Discussion Forum Leica S System S2 How do I know my new S2 is brand new?
  • #1532
    Bobby Lee

    Hi all,

    This seems to be a stupid question. However, a friend of mine had the following experience. He was looking for an S2 with the four lenses and since there are shortage of any Leica items in Hong Kong, he bought those so call parallel import (grey market) goods with one S2 body and three lenses. He was told by the store keeper that the system was brand new with boxes and all papers.

    He took a few shots that evening and when he examine the image files, he suddenly realize the file number started at L10096xx. He stopped his payment and return the camera and lenses the very next day since he think this is a pre-owned camera. Although he did not lose anything but he has a bad Leica experience.

    So may I ask here what is the first image file number your S2 wrote to your first image with the camera? Will this L10096xx normal as a random configuration or this was a real pre-owned item?

    Please advise.


  • #1533
    Pete Walentin

    Hi Bobby,

    I had a similar experience with my first S2 and verified this with my dealer and Leica directly as well. They both told me that the camera is brand new. For them it looks like that they forgot to reset the camera after quality control.

    Even it is somehow curious you do not know what kind of QC they are doing. I do not think that they have done 9k shutter releases to test if the camera is working properly. Maybe part of this is renaming of files as well.

    A lot of guessing. But I could not imagine that Leica would do stuff like selling used or refurbished S2's as new ones. That would be a little bit to stupid for a camera maker selling cameras with this price tag.


  • #1534
    Josh Lehrer

    It is just about impossible to buy a new Leica camera with 0 shutter actuations, as Leica tests every body in their factory before it is shipped. While there is no way to verify the number of shots on an S2 body, I can say from experience that M9 cameras ship with between 50-150 shots already taken. Additionally, we (at Dale Photo & Digital) check every single S2 that we ship out for any defects or irregularities and will fire off a few frames as well to verify that everything is working properly.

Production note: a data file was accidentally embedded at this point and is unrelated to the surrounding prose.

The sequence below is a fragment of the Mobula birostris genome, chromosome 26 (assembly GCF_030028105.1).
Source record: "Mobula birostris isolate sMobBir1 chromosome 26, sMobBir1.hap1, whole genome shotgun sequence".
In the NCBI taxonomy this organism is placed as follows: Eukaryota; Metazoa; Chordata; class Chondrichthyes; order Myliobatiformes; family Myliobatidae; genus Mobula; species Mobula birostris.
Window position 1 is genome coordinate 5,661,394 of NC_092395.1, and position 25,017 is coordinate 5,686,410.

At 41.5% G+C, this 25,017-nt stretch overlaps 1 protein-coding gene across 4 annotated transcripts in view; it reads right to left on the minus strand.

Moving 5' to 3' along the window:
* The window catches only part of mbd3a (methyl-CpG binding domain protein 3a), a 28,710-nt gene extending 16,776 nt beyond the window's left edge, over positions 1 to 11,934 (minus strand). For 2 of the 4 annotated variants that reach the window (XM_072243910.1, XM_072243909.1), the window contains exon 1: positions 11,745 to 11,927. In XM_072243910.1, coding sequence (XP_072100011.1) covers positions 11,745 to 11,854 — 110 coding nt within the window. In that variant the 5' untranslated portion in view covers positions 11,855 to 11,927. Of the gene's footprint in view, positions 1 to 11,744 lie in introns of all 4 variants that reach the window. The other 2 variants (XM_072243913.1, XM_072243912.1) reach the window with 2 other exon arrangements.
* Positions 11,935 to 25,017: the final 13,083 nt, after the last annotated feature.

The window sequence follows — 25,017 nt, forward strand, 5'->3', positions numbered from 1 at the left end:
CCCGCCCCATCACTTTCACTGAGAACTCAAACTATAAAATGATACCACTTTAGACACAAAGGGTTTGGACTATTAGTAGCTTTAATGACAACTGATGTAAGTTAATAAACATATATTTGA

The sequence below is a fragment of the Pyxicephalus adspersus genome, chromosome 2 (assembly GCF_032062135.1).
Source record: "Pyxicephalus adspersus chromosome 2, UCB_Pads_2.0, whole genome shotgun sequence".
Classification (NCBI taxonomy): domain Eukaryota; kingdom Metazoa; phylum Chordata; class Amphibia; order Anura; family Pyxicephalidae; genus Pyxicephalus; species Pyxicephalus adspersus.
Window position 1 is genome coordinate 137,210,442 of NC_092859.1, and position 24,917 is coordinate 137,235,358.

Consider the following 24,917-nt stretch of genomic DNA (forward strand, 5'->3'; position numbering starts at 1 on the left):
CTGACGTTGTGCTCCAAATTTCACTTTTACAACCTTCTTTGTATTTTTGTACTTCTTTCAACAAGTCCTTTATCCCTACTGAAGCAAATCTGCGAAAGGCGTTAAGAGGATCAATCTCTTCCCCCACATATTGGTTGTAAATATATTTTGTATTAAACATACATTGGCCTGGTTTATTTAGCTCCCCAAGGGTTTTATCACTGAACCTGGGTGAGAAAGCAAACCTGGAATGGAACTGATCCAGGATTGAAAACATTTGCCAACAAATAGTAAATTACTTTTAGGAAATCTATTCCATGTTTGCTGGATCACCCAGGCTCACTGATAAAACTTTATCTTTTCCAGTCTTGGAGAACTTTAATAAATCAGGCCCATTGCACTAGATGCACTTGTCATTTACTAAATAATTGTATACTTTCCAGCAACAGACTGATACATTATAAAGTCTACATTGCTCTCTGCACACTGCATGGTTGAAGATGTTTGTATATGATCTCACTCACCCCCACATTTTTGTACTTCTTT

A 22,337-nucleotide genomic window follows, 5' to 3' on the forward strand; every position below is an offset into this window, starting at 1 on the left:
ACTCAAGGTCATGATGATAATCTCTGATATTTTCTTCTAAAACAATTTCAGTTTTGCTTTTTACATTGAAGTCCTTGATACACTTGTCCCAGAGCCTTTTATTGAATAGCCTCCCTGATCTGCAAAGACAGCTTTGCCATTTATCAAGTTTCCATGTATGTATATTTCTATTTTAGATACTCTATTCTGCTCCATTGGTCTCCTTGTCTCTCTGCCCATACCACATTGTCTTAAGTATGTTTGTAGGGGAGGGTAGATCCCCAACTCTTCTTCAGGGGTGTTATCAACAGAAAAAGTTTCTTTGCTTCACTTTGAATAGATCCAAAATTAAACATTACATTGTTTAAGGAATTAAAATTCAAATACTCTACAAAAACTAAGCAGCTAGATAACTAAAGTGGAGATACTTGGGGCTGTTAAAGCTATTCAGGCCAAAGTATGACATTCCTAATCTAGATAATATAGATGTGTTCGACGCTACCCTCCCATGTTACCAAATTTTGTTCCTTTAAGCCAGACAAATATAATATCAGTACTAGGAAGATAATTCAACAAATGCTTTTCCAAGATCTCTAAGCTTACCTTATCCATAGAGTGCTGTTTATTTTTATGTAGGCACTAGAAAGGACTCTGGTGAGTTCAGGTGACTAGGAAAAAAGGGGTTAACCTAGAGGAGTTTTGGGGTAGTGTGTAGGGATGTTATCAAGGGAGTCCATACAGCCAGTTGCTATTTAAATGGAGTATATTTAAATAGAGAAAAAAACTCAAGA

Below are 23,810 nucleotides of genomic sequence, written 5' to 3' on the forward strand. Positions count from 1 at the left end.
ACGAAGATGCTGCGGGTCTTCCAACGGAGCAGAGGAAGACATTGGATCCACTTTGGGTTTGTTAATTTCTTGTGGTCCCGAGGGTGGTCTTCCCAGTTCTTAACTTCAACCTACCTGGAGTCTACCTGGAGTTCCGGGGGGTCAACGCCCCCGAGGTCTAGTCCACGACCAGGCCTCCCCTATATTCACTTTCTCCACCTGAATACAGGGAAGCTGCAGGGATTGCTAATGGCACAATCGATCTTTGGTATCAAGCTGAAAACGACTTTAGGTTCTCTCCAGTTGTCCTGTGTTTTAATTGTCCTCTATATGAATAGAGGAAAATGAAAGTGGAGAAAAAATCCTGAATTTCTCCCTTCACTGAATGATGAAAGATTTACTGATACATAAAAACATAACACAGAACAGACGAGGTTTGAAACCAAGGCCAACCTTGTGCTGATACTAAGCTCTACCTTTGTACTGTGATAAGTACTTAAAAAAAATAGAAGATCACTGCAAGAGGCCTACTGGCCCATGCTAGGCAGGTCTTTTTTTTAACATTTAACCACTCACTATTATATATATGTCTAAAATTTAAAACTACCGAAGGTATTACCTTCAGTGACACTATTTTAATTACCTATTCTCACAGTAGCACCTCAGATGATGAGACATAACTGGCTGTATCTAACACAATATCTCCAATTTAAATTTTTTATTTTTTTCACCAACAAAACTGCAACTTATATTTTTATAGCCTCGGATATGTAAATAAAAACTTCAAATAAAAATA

When buying a new S2 I would be less concerned with the starting file name, and more so with the condition of the body and packaging. If the battery is still freshly wrapped in plastic, the neck strap still properly put away, and everything appears undisturbed, you are the owner of a brand new S2.

  • #1535
    Bobby Lee

    Hi all,

    Many thanks for the information. In fact I did not look at the file number when I first received my S2 (my S2 file number start from L100068x). It is because the trading business is base on trust. But in certain area, Asia for example, buying expensive items need to pay extra attention. There are lots of authorized dealers selling grey market goods at the same time. There is no harm if one bought a grey market product and have service support from the shop. But buying buying products with unknown sources is the last thing a consumer would like to face!

    In Japan, there are camera shops selling re-packed pre-owned cameras, these cameras are like brand new since the people who bought it may only wants to try it out and after a few days, usually with a week, sell it back to the shop at a discounted rate. These shops always alert their customers that the equipment they sell are pre-owned item but in new or almost new condition. In some cases, camera stores owner from other country will buy these equipment and resell them as new grey market item.

    So to conclude this issue, the best place to shop is the authorized dealer with proper paper work and invoice.


  • #1536

    Pete Walentin;1349 wrote:
    Even it is somehow curious you do not know what kind of QC they are doing. I do not think that they have done 9k shutter releases to test if the camera is working properly. Maybe part of this is renaming of files as well.

    Putting on my “Retired Computer Systems Designer” hat for a moment…

    There are a lot of innocuous ways this might happen. One that comes to mind is that manufacturing post-assembly tests that work at a computer “bit” level might leave the counter in a random state and later someone accidentally skipped the “reset count” step. With such small production runs building an elaborate infrastructure to prevent this is not economic compared to a simple manual checklist.

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